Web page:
U.S. Pat. No. 4,625,742 to Phillips (“Phillips”) teaches a lighted walking cane that illuminates the path of a user in the dark and indicates the position of the user in relation to others. However, the cane of Phillips does not empower its user to fend off criminals and prevent attacks.

U.S. Pat. No. 5,065,904 to McCaffrey et al. (“McCaffrey”) discloses a hand-held personal protection device that has a handle, a shaft and a canister section which is adapted to receive a gas-charged canister containing a noxious compound or spray. However, the device of McCaffrey is designed to protect against animal attacks and consequently has very limited application.

U.S. Pat. No. 5,901,723 to Ames (“Ames”) teaches a cane that has a miniature pepper spray container and a trigger mechanism contained therein. However, pepper spray releases from a nozzle in the rubber tip of the cane of Ames and therefore cannot be deployed immediately.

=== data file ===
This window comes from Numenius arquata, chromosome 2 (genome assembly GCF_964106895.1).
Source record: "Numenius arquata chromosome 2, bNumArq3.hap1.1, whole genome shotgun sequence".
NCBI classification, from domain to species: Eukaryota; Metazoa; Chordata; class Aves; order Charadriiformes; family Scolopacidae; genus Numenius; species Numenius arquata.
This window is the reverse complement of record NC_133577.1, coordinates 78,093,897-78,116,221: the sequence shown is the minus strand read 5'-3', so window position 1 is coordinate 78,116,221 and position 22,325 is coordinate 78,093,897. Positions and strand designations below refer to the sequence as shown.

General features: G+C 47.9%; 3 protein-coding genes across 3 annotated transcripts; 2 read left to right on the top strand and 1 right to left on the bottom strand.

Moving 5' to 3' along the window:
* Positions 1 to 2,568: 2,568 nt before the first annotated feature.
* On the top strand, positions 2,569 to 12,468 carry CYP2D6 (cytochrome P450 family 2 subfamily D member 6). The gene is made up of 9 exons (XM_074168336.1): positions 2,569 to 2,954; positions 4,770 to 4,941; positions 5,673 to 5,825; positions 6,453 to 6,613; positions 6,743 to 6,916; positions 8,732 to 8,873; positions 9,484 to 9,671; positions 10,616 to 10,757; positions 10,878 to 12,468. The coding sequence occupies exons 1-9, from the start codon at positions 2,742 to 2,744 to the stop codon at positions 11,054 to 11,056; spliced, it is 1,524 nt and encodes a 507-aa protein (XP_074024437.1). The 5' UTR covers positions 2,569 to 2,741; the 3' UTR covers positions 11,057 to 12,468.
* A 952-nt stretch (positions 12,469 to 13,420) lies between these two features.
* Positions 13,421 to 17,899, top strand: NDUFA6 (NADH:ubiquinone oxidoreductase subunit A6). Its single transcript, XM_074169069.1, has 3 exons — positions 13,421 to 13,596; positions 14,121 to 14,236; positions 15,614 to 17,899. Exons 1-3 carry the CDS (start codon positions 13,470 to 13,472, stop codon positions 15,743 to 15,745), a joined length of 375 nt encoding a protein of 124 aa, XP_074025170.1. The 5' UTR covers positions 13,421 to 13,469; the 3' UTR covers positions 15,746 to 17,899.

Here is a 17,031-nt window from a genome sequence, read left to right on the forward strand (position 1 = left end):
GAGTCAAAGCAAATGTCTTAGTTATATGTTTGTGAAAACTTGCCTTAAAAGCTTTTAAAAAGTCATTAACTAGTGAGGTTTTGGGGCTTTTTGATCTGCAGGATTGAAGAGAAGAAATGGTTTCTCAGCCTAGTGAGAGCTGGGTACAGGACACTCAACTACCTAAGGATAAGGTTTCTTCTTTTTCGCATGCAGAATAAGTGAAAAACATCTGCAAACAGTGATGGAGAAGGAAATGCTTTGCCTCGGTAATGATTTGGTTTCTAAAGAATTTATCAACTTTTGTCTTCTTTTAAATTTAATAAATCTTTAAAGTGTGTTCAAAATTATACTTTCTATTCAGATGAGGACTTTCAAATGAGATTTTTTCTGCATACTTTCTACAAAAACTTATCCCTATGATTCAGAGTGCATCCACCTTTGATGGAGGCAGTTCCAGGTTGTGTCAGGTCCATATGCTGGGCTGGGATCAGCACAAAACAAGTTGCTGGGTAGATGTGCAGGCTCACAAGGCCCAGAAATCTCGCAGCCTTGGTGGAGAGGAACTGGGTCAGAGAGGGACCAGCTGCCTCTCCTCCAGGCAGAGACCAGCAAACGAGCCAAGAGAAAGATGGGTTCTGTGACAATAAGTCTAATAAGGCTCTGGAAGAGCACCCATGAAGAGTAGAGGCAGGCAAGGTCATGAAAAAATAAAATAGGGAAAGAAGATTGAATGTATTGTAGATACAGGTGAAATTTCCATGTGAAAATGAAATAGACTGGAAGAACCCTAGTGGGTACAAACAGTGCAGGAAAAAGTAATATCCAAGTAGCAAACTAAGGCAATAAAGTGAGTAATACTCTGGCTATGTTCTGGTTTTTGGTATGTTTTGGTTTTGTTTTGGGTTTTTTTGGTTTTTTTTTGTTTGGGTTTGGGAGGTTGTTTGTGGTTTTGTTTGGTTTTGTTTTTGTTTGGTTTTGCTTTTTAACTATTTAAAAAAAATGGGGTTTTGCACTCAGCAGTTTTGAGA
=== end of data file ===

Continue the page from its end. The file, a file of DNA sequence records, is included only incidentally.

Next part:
While these disclosures may be suitable for the particular purposes employed, or for general use, they would not be as suitable for the purposes of the present invention as disclosed hereafter.

SUMMARY OF THE INVENTION

It is an object of the invention to provide a cane that can withstand treacherous weather conditions and is durable. Accordingly, the cane is preferably constructed from a strong non-corrosive polymeric material.

It is another object of the invention to provide a cane that assists elderly and disabled people with walking. Accordingly, the cane has a handle that a user can grasp and an integrally attached vertical member upon which the user can exert the force of his weight.

It is a further object of the invention to provide a cane that has an internal source of pepper spray. Accordingly, a container of pressurized pepper spray is positioned inside the cane.

It is a further object of the invention to provide a cane from which the user can selectively dispense pepper spray. Accordingly, the handle of the cane contains a button that the user may depress to release pepper spray from the container through a nozzle.